This is going to be the busiest year ever for global food movements. Ten issues are ready for prime time.
I already reviewed five of these -- the rebellion of underpaid food producers, empathy for livestock animals, appreciation for the life-force and probiotics behind food, the central role of youth in food movements and a rising swell of food politics.
Today, I rush through the last five.
I have no idea whether cauliflower will send kale back to the farm leagues this year, or if Greek yoghurt is doomed to eat the dust of customers rushing away to kefir, or whether harissa will redefine cool and sriracha will be yesterday's hot sauce.
But I can see some clear trends arising from deep-going changes within our global food system. We are in a moment of greater shift disturbing than any since the modern food movement emerged full-blown from distinct social, cultural, spiritual, ecological and public health organizations during the 1990s.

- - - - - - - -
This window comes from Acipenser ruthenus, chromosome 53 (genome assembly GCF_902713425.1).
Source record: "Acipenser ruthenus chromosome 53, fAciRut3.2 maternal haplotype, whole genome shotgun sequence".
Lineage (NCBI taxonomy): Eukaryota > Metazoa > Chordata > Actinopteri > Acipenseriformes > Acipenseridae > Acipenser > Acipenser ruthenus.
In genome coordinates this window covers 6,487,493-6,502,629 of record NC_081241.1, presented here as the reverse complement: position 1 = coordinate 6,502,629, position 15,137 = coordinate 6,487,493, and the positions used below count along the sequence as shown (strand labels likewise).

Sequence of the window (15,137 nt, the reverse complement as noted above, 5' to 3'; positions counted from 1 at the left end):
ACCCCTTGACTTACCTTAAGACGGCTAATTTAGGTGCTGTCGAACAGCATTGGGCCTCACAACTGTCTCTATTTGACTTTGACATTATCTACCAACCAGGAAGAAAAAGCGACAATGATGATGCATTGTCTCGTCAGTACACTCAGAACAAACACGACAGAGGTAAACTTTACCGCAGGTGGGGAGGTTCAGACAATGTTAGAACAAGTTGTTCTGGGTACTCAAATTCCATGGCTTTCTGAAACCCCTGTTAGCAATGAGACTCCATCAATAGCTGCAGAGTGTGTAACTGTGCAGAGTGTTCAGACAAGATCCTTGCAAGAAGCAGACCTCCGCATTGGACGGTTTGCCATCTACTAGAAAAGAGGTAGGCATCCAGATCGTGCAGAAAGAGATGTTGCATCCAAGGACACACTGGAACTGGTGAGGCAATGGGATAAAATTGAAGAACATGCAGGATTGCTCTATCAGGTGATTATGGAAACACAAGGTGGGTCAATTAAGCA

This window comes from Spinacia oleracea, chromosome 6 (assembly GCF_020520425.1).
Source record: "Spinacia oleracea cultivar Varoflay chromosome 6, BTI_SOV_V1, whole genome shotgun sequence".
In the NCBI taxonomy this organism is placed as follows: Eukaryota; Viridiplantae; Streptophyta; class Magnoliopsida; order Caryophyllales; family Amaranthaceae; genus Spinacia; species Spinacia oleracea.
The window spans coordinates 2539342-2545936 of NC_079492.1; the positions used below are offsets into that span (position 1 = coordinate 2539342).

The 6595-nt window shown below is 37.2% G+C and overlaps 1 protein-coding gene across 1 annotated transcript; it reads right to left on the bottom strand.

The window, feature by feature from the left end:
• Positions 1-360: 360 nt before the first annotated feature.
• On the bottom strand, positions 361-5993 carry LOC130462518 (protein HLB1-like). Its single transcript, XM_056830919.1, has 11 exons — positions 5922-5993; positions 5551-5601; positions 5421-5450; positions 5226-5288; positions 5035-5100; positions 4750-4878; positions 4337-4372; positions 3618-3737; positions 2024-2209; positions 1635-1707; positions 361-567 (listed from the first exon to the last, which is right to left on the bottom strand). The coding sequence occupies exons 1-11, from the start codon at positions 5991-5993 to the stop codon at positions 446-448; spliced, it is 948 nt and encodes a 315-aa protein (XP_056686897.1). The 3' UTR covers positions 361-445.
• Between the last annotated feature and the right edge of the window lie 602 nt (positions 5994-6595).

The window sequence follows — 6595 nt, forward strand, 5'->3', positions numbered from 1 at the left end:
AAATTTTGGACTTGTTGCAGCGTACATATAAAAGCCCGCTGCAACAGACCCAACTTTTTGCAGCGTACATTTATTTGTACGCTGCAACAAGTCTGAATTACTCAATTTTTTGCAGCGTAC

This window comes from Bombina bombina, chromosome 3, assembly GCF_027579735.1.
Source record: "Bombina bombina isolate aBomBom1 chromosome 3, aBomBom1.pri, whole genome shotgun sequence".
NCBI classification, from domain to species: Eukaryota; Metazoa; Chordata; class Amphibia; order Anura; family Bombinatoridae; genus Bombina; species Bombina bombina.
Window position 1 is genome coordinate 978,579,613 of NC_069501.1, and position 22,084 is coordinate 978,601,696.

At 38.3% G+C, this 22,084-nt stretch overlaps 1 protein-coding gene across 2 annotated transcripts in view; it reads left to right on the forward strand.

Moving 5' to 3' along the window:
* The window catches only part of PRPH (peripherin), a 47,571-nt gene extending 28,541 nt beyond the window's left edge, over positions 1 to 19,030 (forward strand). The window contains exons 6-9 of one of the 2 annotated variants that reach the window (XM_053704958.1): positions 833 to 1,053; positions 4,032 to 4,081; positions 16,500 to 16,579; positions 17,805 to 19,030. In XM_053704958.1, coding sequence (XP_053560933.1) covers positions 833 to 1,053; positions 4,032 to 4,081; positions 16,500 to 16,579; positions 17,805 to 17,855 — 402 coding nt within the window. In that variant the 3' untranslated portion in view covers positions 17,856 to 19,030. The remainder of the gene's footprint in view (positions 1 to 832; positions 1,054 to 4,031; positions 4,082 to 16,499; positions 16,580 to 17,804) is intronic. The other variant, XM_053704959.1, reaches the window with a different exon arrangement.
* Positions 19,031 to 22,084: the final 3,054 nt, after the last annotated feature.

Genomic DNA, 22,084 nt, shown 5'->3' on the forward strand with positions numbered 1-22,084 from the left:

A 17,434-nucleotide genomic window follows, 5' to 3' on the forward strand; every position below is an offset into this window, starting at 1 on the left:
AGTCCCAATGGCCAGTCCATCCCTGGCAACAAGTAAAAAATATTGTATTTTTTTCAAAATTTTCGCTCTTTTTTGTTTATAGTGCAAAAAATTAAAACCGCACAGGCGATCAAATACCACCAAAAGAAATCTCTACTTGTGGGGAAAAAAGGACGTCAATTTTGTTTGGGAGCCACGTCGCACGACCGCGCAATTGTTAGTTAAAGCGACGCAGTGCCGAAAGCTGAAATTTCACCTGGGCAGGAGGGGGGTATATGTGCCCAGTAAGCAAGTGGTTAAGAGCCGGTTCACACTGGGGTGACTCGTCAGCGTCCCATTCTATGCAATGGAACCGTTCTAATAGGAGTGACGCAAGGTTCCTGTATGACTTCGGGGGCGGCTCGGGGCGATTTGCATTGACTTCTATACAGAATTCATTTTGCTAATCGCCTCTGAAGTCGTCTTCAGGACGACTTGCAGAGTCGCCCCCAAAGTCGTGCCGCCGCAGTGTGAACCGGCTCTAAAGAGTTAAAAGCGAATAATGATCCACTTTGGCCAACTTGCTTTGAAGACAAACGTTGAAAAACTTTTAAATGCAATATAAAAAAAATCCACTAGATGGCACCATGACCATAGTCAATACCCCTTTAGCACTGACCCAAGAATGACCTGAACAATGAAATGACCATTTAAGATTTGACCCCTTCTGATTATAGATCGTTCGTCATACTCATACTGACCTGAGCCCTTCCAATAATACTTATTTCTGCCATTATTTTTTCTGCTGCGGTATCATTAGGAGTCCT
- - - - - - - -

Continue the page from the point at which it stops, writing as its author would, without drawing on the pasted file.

This is the year we can all look to Brazil's Food Guide for tips on how to consider what we eat in a new light.
The holiday and feasting season in December is the hardest time of the year to be counting calories on a diet. January is a different story as many of us turn to food as a source of our resolutions. This January is probably the easiest time to try out Brazil’s bold dietary guidelines, issued this year and recently made available in English.
Every time the most everyday kind of people make the most modest kind of change for the better in their food habits, they have a triple-whammy effect that the cognoscenti of global warming are unaware of.
The Annual Trudeau Foundation Conference on weathering the change of impending climate chaos, held in Toronto from November 20-22, distinguished itself by defining food as a crucial factor in global warming.
That represents progress in a field dominated by organizations -- be it Greenpeace or Intergovernmental Panels on Climate Change or be they organizations promoting left-wing analysis -- who talk almost exclusively about greenhouse gases coming from car-based transportation and inefficiently-designed buildings.